Skip to main content
a drop of water falls from a faucet into a waiting glass

Drink Local

Sarasota County Drinking Water

Sarasota County’s drinking water meets and exceeds all Safe Drinking Water Act standards. So, skip the plastic bottle and drink local! 

Sarasota County's drinking water comes from the following sites:

Location Percent of Supply Water Source
T. Mabry Carlton Jr. Treatment Facility 9 Wellfield, 16 wells, draw from Intermediate and Floridan aquifers

University Parkway

Jacaranda Water Treatment Facility


Wellfield with 7 wells draw from the Floridan aquifer

Wellfield with 7 wells draw from the Floridan aquifer

Purchase from Manatee County 23 Manatee River and wells draw from the Floridan aquifer
Purchase from Peace River/Manasota Regional Water Supply Authority 63 Peace River and wells draw from the Floridan aquifer
All our water sources are permitted by the Southwest Florida Water Management District.
SOURCE: Sarasota County 2019 Drinking Water Report

The table above shows the percent of drinking water contributed from each local source. Where do you get your drinking water? Check out your Drinking Water Quality reports for all the water utilities in Sarasota County.

  1. City of Sarasota
  2. Sarasota County
  3. City of Venice
  4. City of Englewood
  5. City of North Port
  6. Longboat Key (purchases wholesale from Manatee County)
  7. Pluris of Southgate (purchases wholesale from Sarasota County)

Keeping Our Water Safe

A tour at the T. Mabry Carlton Water Treatment Facility

The Carlton plant utilizes a desalination process called electrodialysis reversal, or EDR, to treat the brackish well water retrieved from the intermediate and Upper Floridan Aquifers. The Carlton EDR plant is one of the largest of its kind in the world. The process is highly efficient, recovering approximately 85 gallons of drinking water for every 100 gallons processed. The plant has a design capacity of 12 mgd. Key Water Consumption permit stipulations include the county’s obligations to: follow specific construction specifications for new wells, manage chloride concentration trigger levels, submit water audits, and implement hydrologic, hydrogeologic and wetland monitoring plans.

Bottle or Tap?

Many Floridians highly value safe, clean drinking water. There is a negative stigma surrounding the quality of our tap water, though it is perfectly safe to drink. The "solution" for many is to switch to bottled water. More than a third of Floridians have reported bottled water as their primary source of drinking water (Odera and Lamm, 2015). That means one out of every three Floridians either believes that Florida water tastes bad, is not safe, or bottled water is a better alternative (Hu et al. 2011). However, this is often found not be the case, and is certainly not the case for unincorporated Sarasota County. Further, the use of bottled water contributes to high rates of plastic pollution and wasted resources.

Did you know that it takes 1.5 liters of water to produce the average water bottle? That is three times the amount of water you would be able to drink from the standard 16.8-ounce bottle. Additionally, bottled water creates a disconnect between its consumers and their local water resources, making them less likely to invest in nearby projects to increase tap water quality (Hayes).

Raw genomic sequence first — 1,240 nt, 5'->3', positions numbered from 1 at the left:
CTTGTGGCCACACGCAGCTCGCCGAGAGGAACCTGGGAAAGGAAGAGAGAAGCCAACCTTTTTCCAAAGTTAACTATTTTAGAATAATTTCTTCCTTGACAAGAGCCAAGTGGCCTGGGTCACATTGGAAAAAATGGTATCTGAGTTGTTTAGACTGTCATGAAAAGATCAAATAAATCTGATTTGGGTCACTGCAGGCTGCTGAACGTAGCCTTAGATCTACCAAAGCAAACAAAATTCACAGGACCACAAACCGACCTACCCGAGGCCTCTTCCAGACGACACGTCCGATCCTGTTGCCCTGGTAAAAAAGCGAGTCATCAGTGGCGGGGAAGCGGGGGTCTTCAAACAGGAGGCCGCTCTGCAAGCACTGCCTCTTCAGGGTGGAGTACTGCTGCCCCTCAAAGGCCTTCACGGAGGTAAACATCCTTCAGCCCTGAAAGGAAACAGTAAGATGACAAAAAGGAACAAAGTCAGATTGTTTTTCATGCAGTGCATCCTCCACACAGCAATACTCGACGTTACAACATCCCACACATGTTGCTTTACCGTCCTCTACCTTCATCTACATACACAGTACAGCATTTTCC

Did you know that bottled water must meet the same standards as your local tap water? There are not stricter standards set for bottled water. In fact, bottled water manufacturers undergo much less scrutiny than your local utility. Bottled water quality is regulated under the U.S. Food and Drug Administration, while your tap water is overseen by the U.S. Environmental Protection Agency (EPA). Your local utility must report data to the Florida Department of Environmental Protection (overseen by the EPA) regularly as set under the standards written in the Safe Drinking Water Act and the Florida Safe Drinking Water Act.

Safe Drinking Water Act

A Drink Local circular graphic with white textDrinking water from our taps follows a strict set of standards regulated under the Environmental Protection Agency and the Florida Department of Environmental Protection. In 1974, the Environmental Protection Agency passed the Safe Drinking Water Act.

The legislation was drafted to protect public health by protecting drinking water and its various surface and underground sources. It accounts for the regulation of more than 90 potential contaminants, and only allows a miniscule amount of some to be present in the drinking water. You can view the allowable thresholds for each contaminant here and the logic behind them here.

Sarasota County goes above and beyond the set requirements with each passing year, meaning that your water is safe to drink.

Safe and Tasty

A glass of clear drinking water Sarasota County's drinking water supply not only consistently exceeds expectations but also tastes great. In fact, Sarasota County has continuously beat competing utilities from Manatee, Desoto, Charlotte, and Hardee counties for drinking water taste.

If you still find the water not to your liking, consider the following tip to improve its flavor. Try filling up a glass bottle or carafe with tap water and put it in the fridge for 24 hours, letting the chlorine off-gas. This will relieve the water of any chlorine odor and taste.

No matter how you drink it, choosing tap keeps bottles out of our landfill and our local environment.

Make the Pledge

Commit to a growing water conservation ethic and receive free water-saving devices
The Water Cycle

Connects Us